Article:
Thanks to Southern Yosemite Mountain Guides - Ian, Alex, Carlos (WE ARE IN THE MOUNTAINS!!!) - for your commitment to excellence, your love of the wilderness, and your companionship.  Thanks to Steve, Younga, Bill, Sarah, David, Russ, Karen, Dave, Ron, and Midge - you made it great.  A very special thanks to Mike for making the big commitment to do this trail with me - love ya, man!  And to Tiffany and the gang at LLS for your partnership and support.  And Jeff - we did it just like you said we would - thanks for being such a great friend throughout my illness and recovery.  

Monday, October 7, 2013

Chapter 4 - Kings Canyon and Sequoia

We awoke on Day 17 at an elevation of about 8,800 feet, deep in LeConte Canyon, next to the Middle Fork of the Kings River.  Our itinerary that day started with a further descent into the canyon, down to 8,000 feet to the trail junction, where we turned uphill and began the climb up what is known as the "Golden Staircase".  Nice name for a 2,500 foot climb.  It was beautiful though - I love going up these canyons and coming out of the trees, or around a bend in the trail, and suddenly being able to look all the way back to where you started.  This picture shows one of those views - the junction I mentioned is all the way in the bottom of that valley, at the base of the mountain in the background:

I am most of the way up the Golden Staircase here - on the way to Palisades Lake
We camped that night at Palisades lake.  It was another beautiful setting, and another good fishing spot. It was also a crystal-clear night and the stars were just amazing - the Milky Way stretched brilliantly from horizon to horizon.

Lower Palisades Lake, late afternoon

A California Golden Trout from Palisades

 Here's a photo of Orion with the crescent moon taken at about 3:30 am, Orion is in the right half of the photo - the three stars of the "belt" should catch your eye and orient you:

On Day 18, we climbed up another 1,500 feet or so to Mather pass - this was the view looking back down to where we camped at Palisades:

With Midge, taking a break on the way up to Mathur Pass, looking back towards Palisades Lakes
Midge is a truly amazing lady - she's 69 years young, about 5'2", a diabetic, two-time survivor of breast cancer, and tough as nails.  She was usually either 2nd or 3rd in our climbing order up the passes (I was usually 6th of 7).  She is a mountain climber, having attempted the ultimate prize, Mount Everest - unfortunately she had to turn around due to bad weather but she did make it to 26,000 feet - the "South Col".  Just amazing, and she is great company too.  Here we are at the pass, 12,100 feet:

On the left and center are Russ and his wife, Karen - Russ has owned a transmission shop for many years and Karen is a chef and caterer.  Both were phenomenal hikers and great people.  When we left VVR with 7 hikers, I was the YOUNGEST at age 51 - by 3 years.  These people are role models for me!  We descended from the pass and hiked another 5 miles or so to our campsite on the south fork of the Kings River.  The next day, Day 19, it was UP AGAIN 2,000 feet to Pinchot Pass.  Check out the color in these mountains:

Beneath Pinchot Pass
  We descended from the pass and camped at Twin Lakes, and you guessed it, it was beautiful.  It was a big night because for the first time, I caught and kept fish for dinner - our guides were so excited!  It took a little longer to get dinner going because of the chore of cleaning 12 brook trout - but it was worth it as Alex and Carlos whipped up fantastic fish tacos with Louisiana red beans and rice on the side - delectable!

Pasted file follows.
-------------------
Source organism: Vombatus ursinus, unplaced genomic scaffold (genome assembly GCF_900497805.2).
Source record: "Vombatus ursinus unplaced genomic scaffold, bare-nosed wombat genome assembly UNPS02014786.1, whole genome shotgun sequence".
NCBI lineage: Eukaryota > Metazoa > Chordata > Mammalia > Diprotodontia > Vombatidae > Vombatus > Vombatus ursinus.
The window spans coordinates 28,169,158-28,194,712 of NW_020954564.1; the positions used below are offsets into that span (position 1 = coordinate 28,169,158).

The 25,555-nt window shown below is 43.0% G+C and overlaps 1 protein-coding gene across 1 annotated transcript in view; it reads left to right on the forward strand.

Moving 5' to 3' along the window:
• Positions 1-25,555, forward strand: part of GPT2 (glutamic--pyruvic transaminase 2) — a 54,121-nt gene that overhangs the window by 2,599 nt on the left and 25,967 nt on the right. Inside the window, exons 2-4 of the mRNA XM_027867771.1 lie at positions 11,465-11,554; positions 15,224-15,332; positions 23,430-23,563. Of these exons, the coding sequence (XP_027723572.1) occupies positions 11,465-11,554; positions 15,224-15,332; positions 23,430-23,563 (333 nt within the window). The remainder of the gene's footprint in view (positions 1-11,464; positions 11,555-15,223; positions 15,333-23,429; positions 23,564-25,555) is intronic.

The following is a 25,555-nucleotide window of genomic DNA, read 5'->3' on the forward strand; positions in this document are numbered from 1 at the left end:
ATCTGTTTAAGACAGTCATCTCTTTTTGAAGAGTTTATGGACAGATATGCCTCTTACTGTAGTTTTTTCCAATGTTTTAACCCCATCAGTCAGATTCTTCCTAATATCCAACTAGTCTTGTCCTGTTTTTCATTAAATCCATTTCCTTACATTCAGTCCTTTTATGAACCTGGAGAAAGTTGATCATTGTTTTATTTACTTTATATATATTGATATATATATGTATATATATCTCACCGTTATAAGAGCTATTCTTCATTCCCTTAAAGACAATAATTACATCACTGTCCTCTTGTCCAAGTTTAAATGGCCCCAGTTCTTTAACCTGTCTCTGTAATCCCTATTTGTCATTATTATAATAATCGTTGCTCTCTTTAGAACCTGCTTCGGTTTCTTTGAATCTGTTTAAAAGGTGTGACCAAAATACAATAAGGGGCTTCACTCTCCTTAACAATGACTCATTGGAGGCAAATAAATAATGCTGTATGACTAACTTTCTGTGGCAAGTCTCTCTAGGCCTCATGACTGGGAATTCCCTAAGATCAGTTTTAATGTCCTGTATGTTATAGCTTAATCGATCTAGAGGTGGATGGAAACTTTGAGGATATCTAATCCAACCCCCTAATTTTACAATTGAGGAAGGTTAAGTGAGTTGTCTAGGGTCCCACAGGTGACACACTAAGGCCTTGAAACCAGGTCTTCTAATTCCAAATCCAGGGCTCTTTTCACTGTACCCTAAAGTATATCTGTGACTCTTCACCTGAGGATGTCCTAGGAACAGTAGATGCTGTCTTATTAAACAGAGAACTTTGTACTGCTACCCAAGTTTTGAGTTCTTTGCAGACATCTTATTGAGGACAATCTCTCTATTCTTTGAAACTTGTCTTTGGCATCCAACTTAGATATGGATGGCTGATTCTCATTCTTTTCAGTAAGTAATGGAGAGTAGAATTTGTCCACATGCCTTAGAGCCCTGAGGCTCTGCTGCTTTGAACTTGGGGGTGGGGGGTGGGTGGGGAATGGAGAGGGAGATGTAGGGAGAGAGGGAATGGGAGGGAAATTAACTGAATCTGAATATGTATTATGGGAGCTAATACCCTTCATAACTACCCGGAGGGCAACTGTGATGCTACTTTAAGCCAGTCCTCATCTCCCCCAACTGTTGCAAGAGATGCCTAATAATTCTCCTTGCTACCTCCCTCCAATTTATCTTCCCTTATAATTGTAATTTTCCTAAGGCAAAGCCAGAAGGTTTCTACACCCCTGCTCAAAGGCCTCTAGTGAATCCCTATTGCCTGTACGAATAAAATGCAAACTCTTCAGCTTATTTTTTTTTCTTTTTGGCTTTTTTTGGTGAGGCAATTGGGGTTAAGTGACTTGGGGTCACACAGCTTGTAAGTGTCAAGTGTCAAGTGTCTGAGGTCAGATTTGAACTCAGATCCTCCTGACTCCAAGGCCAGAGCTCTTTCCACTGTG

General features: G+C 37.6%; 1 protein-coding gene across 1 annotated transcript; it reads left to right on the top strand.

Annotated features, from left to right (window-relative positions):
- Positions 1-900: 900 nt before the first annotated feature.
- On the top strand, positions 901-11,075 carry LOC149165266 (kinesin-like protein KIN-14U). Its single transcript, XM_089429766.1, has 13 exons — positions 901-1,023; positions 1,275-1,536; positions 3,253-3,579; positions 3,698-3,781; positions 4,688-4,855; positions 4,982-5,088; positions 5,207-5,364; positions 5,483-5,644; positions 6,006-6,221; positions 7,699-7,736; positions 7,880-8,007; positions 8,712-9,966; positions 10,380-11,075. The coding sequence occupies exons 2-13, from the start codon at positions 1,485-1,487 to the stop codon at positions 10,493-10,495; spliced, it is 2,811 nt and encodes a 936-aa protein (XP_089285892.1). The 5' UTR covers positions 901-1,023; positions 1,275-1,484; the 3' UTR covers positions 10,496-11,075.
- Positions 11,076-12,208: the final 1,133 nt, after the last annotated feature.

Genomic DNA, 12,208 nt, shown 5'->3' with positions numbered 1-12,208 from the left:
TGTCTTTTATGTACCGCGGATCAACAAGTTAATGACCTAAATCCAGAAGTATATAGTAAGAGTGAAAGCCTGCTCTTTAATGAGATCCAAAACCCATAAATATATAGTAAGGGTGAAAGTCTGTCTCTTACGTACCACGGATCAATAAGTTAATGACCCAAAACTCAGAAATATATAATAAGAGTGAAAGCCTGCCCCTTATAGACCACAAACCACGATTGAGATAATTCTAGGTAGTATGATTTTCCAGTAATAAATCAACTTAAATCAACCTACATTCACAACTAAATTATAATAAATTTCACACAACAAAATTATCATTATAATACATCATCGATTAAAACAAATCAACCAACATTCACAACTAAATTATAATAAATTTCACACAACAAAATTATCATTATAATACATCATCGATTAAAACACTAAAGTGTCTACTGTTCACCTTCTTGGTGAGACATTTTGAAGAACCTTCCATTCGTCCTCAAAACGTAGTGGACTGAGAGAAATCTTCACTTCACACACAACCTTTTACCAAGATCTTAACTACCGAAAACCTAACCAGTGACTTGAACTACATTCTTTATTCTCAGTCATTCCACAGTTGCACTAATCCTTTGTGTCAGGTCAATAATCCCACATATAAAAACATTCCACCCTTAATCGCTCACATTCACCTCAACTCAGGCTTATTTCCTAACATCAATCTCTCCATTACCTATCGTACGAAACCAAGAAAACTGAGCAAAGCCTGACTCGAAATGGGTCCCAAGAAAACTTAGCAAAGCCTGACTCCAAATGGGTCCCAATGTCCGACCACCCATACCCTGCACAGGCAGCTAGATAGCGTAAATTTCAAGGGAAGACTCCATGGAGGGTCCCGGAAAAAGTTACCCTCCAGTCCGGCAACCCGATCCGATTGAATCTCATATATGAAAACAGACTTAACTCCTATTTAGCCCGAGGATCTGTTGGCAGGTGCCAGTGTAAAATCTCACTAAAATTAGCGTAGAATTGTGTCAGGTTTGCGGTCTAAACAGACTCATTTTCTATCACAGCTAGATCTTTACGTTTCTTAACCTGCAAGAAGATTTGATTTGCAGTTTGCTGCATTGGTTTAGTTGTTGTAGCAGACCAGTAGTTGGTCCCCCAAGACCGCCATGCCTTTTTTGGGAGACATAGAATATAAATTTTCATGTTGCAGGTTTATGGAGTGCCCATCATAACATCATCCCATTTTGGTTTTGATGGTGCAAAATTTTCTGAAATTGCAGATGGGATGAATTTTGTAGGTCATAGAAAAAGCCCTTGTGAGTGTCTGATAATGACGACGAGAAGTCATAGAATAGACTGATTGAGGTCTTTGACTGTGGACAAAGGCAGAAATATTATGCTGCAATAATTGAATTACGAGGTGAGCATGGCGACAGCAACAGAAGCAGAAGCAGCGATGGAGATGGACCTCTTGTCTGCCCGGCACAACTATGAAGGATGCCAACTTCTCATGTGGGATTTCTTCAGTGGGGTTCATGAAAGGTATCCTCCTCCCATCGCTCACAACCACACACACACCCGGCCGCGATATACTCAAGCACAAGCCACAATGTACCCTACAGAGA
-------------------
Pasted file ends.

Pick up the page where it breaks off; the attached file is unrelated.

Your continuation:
Well, as usual I am going on a bit long...on Day 20, we did not have to go over a pass, but we had a 2,500 foot descent and a 2,000 foot gain up to our campsite at Arrowhead Lake - where I got a rare bath:

Of course, the water temperatures at these elevations were very chilly, and with the usual air temperatures in the 60s and a breeze blowing most of the time, we usually chose to skip the dunkings and just splash ourselves and smear the dirt around.  But hey, once a week you just had to dive in and freeze.

This campsite at Arrowhead was really pretty, so I have to show you a couple more photos:

Looking North, down the drainage we climbed up

Last Light over Arrowhead Lake
The next day, Day 21, was the 5th and final of our resupply.  It was typically grueling, except that our bear canisters were at their lightest, so my load was probably around 37 or 38 pounds.  The Rae Lakes was our first beautiful photo opportunity - many people come for a week backpack trip into this area:

One of the Rae Lakes with Island and "The Painted Lady" in the background
The view from Glen Pass looking towards the south:

Sorry this photo of our group got over-saturated.  Our Guides are in the foreground.  This is on top of Glen Pass, at around 12,000 feet.

Coming down off of the pass, this is the valley we descended in to:

This was the location of our last resupply - Vidette Meadow.  After a 1500 foot gain to Glen Pass, we descended 2500 feet into the bottom of the valley, then climbed another 500 feet to our campsite along Bubb's creek.  That evening, Mike and I enjoyed a small taste of a terribly expensive scotch whiskey he brought along - Johnnie Walker Blue Label - I didn't know there was such a thing but apparently it costs around $200 per bottle.  Mike had been saving this for the day we summited Mt. Whitney but we took a little in advance just to make sure it was still good :-).

Well - it's true that the scenery just gets more dramatic and spectacular as one travels south along the John Muir Trail, and maybe that's why my 5-day "chapters" are getting longer.  The next installment will be the final chapter which includes Forester Pass and Mount Whitney.  I hope you'll join me.  Here's a great photo of my hiking partner, Mike Nix, who was a great trail companion and really watched out for me all along the way - thanks Mike, it was an EPIC journey!
Mike, on the South side of Glen Pass, with Charlotte Lake in the background